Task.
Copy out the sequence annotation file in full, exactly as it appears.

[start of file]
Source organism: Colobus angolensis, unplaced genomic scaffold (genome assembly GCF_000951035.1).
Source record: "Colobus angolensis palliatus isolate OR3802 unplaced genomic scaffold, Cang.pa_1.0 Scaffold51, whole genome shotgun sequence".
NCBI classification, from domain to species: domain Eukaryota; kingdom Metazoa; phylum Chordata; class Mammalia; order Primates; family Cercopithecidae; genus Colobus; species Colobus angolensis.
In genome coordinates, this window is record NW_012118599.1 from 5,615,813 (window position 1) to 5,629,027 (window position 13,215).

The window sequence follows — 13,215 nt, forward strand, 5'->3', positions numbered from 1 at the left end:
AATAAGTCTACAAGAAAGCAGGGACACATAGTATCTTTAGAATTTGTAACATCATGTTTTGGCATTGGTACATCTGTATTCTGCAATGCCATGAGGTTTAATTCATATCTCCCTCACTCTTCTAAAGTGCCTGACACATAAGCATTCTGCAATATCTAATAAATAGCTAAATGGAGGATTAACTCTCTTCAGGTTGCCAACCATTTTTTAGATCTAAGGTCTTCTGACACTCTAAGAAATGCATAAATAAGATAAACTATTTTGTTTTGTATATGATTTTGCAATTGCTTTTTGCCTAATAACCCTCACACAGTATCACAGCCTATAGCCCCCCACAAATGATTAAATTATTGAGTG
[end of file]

Source organism: Colobus angolensis, unplaced genomic scaffold (genome assembly GCF_000951035.1).
Source record: "Colobus angolensis palliatus isolate OR3802 unplaced genomic scaffold, Cang.pa_1.0 Scaffold51, whole genome shotgun sequence".
NCBI classification, from domain to species: domain Eukaryota; kingdom Metazoa; phylum Chordata; class Mammalia; order Primates; family Cercopithecidae; genus Colobus; species Colobus angolensis.
In genome coordinates, this window is record NW_012118599.1 from 5,615,813 (window position 1) to 5,629,027 (window position 13,215).

The window sequence follows — 13,215 nt, forward strand, 5'->3', positions numbered from 1 at the left end:
AATAAGTCTACAAGAAAGCAGGGACACATAGTATCTTTAGAATTTGTAACATCATGTTTTGGCATTGGTACATCTGTATTCTGCAATGCCATGAGGTTTAATTCATATCTCCCTCACTCTTCTAAAGTGCCTGACACATAAGCATTCTGCAATATCTAATAAATAGCTAAATGGAGGATTAACTCTCTTCAGGTTGCCAACCATTTTTTAGATCTAAGGTCTTCTGACACTCTAAGAAATGCATAAATAAGATAAACTATTTTGTTTTGTATATGATTTTGCAATTGCTTTTTGCCTAATAACCCTCACACAGTATCACAGCCTATAGCCCCCCACAAATGATTAAATTATTGAGTG